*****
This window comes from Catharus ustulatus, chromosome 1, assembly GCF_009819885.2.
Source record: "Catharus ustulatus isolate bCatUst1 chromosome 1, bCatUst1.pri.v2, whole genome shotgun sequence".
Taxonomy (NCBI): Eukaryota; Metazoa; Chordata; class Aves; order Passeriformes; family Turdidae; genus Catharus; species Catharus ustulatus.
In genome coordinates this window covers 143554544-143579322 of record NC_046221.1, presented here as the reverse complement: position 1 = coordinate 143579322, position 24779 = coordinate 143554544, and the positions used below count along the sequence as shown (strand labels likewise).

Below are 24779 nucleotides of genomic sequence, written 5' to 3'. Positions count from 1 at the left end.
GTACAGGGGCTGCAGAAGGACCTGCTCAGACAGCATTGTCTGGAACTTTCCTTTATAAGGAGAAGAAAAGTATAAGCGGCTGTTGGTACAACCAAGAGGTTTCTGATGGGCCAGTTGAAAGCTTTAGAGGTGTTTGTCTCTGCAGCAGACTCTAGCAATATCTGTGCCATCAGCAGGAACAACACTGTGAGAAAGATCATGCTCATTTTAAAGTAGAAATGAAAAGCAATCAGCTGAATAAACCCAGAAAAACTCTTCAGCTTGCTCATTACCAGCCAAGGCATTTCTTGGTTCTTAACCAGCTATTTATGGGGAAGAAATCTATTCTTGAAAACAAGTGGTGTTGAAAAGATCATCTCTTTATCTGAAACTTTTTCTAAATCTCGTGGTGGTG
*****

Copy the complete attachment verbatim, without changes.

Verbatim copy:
This window comes from Catharus ustulatus, chromosome 1, assembly GCF_009819885.2.
Source record: "Catharus ustulatus isolate bCatUst1 chromosome 1, bCatUst1.pri.v2, whole genome shotgun sequence".
Taxonomy (NCBI): Eukaryota; Metazoa; Chordata; class Aves; order Passeriformes; family Turdidae; genus Catharus; species Catharus ustulatus.
In genome coordinates this window covers 143554544-143579322 of record NC_046221.1, presented here as the reverse complement: position 1 = coordinate 143579322, position 24779 = coordinate 143554544, and the positions used below count along the sequence as shown (strand labels likewise).

Below are 24779 nucleotides of genomic sequence, written 5' to 3'. Positions count from 1 at the left end.
GTACAGGGGCTGCAGAAGGACCTGCTCAGACAGCATTGTCTGGAACTTTCCTTTATAAGGAGAAGAAAAGTATAAGCGGCTGTTGGTACAACCAAGAGGTTTCTGATGGGCCAGTTGAAAGCTTTAGAGGTGTTTGTCTCTGCAGCAGACTCTAGCAATATCTGTGCCATCAGCAGGAACAACACTGTGAGAAAGATCATGCTCATTTTAAAGTAGAAATGAAAAGCAATCAGCTGAATAAACCCAGAAAAACTCTTCAGCTTGCTCATTACCAGCCAAGGCATTTCTTGGTTCTTAACCAGCTATTTATGGGGAAGAAATCTATTCTTGAAAACAAGTGGTGTTGAAAAGATCATCTCTTTATCTGAAACTTTTTCTAAATCTCGTGGTGGTG